Tuesday, December 20, 2011

Look at Lights and Constellations - Countdown to Christmas - Day 20

Today's activity that the girls talked about all day was going on an evening drive to look at Christmas lights...in pajamas.  This is a pretty big deal for them because when we leave the house and get in the car, we never are wearing pajamas - not even pajama pants like we've seen people wear to the store.

Almost ready to head out
to look at Christmas lights.

So after dinner, the girls put on their coats and boots over their pajamas, and we walked outside. It was a very clear evening and Olivia said, "There's Cassiopeia."


She pointed Sophia in the right direction so she could see it, and then told me to stand right behind Sophia and look up. "See the 'W'?" she asked. And there it was...right overhead. "I've seen it about three times now," Olivia said.

The Cassiopeia constellation is one we just learned about for homeschooling (we're doing a year-long constellation study). The constellation was named after Cassiopeia, the vain and boastful queen in Greek mythology.

The Greek astronomer Ptolemy first catalogued this constellation in the second century. It is easily recognizable in the sky because of its distinctive W shape.

As we drove onto the road in front of our home, there in front of us was the constellation Orion, low on the horizon. Orion is a character is Greek mythology who was known as a giant and hunter.


The four stars marking his body (e.g., Betelgeuse, Bellatrix, Rigel) as well as the three stars in a straight row that mark his belt were very clear.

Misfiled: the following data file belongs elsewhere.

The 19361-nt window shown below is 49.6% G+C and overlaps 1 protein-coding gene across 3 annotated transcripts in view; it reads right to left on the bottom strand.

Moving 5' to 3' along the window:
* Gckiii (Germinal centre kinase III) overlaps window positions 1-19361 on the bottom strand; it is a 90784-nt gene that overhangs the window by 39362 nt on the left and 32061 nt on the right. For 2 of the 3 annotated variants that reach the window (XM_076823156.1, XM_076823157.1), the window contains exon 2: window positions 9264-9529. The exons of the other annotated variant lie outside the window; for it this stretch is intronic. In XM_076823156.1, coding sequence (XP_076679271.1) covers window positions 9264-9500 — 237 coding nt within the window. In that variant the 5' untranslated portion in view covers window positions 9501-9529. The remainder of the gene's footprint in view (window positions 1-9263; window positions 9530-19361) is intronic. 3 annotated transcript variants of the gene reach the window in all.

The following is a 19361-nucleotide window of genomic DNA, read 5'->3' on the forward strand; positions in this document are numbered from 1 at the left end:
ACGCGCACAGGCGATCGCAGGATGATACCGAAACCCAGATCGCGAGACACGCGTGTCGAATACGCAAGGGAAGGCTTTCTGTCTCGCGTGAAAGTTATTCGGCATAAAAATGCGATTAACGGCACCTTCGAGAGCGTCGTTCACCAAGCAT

According to Donna Young's website (a homeschool mother who has a wonderful array of information and forms to help with homeschooling), "In Orion's shoulder is Betelgeuse (BET el jooze or sometimes called BEETLE juice), one of the rare supergiants and is close to 600 million miles across (1,000 million km). It is a superb red color and contrasts with Rigel, the blue star in Orion's foot."

She continues, "Rigel is a blue supergiant. Barely one-tenth the size of Betelgeuse, it is still almost 100 times the size of our Sun."

We drove around to enjoy the lights and displays in several neighborhoods. One of the homes that we all liked was beautiful in its simplicity. It was different than any of the other homes that were lit with Christmas lights and decorations.

We liked the front porch and
the simplicity of the swag, wreath, and poinsettia.

We stopped by Gammelgarden which had all the candles in the windows. We've never been by Gammelgarden at night, so it was nice to see it decorated for the holiday season.

Gammelgarden at night.

In a few days, on Christmas Eve, we'll go out again and look at more lights in different neighborhoods. We do this each year after the girls sing at the family service at church. It's become a tradition, and one that we look forward to doing each year.

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